Nicholas Upton

Nicholas Upton (1400?–1457), was an English cleric, precentor of Salisbury, and writer on heraldry and the art of war.


He is thought to have been the second son of John Upton of Portlinch, Devon, by his wife Elizabeth, daughter of John Barley of Chencombe in the same county. Nicholas entered as scholar of Winchester College in 1408 under the name ‘Helyer alias Upton, Nicholas,’ and was elected Fellow of New College, Oxford, in 1415, graduating bachelor of civil law. He was ordained subdeacon on 8 March 1421; but he entered the service of Thomas de Montacute, 4th Earl of Salisbury, and fought against the French in Normandy. He also served under William de la Pole, Earl of Suffolk, and John Talbot, later Earl of Shrewsbury. He was with Salisbury at the Siege of Orléans in October–November 1428, when it was relieved by Joan of Arc and Salisbury was killed. Upton was appointed one of the executors of his will.

Soon afterwards Humphrey, Duke of Gloucester persuaded him to continue his clerical career. On 6 April 1431 he was admitted to the prebend of Dyme in Wells Cathedral, and before 2 October 1434 was rector of Chedzoy, Somerset, which he exchanged on that date for the rectory of Stapleford, Wiltshire; he was also rector of Fawley, Hampshire. In 1438 he graduated bachelor of canon law from Broadgates Hall, Oxford, and on 11 April 1443 was collated to the prebend of Wildland in St Paul's Cathedral. He resigned his prebend on his election on 14 May 1446 as precentor of Salisbury Cathedral.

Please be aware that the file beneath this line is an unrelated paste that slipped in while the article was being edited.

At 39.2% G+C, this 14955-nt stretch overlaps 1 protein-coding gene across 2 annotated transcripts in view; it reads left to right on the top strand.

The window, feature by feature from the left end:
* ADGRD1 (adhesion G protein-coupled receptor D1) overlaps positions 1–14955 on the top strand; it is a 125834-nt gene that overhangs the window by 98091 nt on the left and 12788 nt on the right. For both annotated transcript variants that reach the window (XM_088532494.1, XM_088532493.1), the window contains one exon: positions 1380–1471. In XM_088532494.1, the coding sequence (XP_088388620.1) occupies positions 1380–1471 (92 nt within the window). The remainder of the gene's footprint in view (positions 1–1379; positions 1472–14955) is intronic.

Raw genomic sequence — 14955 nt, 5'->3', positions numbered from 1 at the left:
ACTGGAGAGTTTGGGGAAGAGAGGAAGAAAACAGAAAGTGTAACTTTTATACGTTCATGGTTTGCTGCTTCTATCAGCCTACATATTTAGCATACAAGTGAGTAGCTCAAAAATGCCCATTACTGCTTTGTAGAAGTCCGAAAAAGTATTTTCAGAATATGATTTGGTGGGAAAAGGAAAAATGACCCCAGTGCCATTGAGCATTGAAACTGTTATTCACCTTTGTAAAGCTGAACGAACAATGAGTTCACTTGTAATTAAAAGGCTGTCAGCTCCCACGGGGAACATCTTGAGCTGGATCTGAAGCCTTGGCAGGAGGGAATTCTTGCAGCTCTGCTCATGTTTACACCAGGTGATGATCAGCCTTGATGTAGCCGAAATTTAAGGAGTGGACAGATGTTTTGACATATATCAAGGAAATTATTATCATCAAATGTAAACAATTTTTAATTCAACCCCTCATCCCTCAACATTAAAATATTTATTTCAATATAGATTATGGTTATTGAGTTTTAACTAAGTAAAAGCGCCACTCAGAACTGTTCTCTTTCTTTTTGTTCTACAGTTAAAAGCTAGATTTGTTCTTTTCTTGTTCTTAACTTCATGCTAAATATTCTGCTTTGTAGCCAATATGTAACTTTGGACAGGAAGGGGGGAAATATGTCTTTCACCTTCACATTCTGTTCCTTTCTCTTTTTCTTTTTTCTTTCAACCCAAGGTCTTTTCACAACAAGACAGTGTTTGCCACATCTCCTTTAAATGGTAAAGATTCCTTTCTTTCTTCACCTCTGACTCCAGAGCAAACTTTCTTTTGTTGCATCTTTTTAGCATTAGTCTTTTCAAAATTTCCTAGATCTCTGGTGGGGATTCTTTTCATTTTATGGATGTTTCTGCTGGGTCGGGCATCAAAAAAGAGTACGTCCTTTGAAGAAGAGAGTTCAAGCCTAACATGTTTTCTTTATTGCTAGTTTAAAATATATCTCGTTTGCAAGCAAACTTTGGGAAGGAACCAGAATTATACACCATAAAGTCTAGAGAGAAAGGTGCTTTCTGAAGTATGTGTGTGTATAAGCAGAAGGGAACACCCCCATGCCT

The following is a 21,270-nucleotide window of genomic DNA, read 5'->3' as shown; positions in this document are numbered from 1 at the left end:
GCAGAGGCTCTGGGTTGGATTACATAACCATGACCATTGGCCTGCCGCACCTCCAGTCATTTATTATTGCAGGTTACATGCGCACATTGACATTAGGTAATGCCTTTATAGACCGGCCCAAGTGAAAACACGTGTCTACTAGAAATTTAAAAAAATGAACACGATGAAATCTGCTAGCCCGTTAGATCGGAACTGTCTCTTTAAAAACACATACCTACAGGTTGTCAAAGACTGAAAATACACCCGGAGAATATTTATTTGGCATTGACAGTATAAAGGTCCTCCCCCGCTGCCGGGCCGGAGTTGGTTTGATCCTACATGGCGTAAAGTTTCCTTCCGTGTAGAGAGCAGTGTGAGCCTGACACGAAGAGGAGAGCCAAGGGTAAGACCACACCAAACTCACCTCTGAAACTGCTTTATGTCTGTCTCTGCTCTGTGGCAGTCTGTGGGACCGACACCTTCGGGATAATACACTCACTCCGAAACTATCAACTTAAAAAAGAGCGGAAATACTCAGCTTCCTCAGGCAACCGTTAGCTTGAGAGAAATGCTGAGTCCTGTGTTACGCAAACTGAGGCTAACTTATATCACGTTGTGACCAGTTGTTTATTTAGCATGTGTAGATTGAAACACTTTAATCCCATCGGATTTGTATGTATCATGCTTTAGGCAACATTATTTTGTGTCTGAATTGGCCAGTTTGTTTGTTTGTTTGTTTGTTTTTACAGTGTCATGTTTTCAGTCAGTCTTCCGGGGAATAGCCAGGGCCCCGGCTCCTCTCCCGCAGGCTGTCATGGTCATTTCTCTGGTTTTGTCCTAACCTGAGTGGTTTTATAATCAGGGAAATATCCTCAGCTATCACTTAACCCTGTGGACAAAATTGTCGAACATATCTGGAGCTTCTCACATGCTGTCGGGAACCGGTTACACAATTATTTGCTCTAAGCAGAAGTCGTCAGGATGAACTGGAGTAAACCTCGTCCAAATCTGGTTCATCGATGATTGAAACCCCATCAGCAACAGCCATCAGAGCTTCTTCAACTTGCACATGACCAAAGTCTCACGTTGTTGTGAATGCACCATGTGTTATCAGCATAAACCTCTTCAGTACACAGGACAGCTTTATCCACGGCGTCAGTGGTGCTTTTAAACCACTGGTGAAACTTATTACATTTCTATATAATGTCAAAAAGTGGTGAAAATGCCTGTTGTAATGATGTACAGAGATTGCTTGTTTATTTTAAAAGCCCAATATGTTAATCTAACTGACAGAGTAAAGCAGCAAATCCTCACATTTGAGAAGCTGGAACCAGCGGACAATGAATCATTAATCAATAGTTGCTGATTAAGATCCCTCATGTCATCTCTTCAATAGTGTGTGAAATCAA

In 1452 he went on a mission to Rome to obtain the canonisation of Osmund, the founder of Salisbury. He reached Rome on 27 June, returning in May 1453 without accomplishing his object. He died in 1457 before 15 July, and was buried in Salisbury Cathedral.


Upton was the author of Libellus de Officio Militari; it was dedicated to Humphrey, Duke of Gloucester, and was therefore written before 1446. It consists of four parts:

  • "De Coloribus in Armis et eorum Nobilitate ac Differentia";
  • "De Regulis et de Signis";
  • "De Animalibus et de Avibus in Armis portatis";
  • "De Militia et eorum [sic] Nobilitate".[1]

Upton quotes liberally from Bartolus of Sassoferrato and other jurists.[2]

The book circulated in manuscript for two centuries. Parts were incorporated in the Book of St. Albans;[3] it was transcribed by Robert Glover[4] and it was extensively used by Francis Thynne. It was eventually edited and published by Sir Edward Bysshe from Sir Robert Cotton's manuscript, and from another belonging to Matthew Hale, both procured for Bysshe by John Selden: Bysshe's edition appeared in 1654, and was entitled Nicholai Vptoni de Studio Militari.


  • "Upton, Nicholas" . Dictionary of National Biography. London: Smith, Elder & Co. 1885–1900.
  • J. P. Cooper, Ideas of Gentility in Early Modern-England, Ch. 3 (pp. 43–77) in Land, Men and Beliefs: Studies in Early-Modern History (1983), edited by G. E. Aylmer and J. S. Morrill


  1. ^ A fifteenth-century manuscript of the work, possibly the original, is Addit. MS. 30946 in the British Museum; a fifteenth-century copy is in Cottonian MS. Nero C. iii.; and later copies are in Harleian MSS. 3504 and 6106, and in Trinity College, Oxford, MS. xxxvi.; extracts from it are contained in Stowe MS. 1047, f. 252, and in Rawlinson MSS. (Bodleian Library) B. 20 and B. 107.
  2. ^ Cooper, p. 48
  3. ^ Cooper, p. 46
  4. ^ "Glover, Robert (1544-1588) Somerset Herald". The National Archives. Retrieved 19 June 2015.

  This article incorporates text from a publication now in the public domain"Upton, Nicholas". Dictionary of National Biography. London: Smith, Elder & Co. 1885–1900.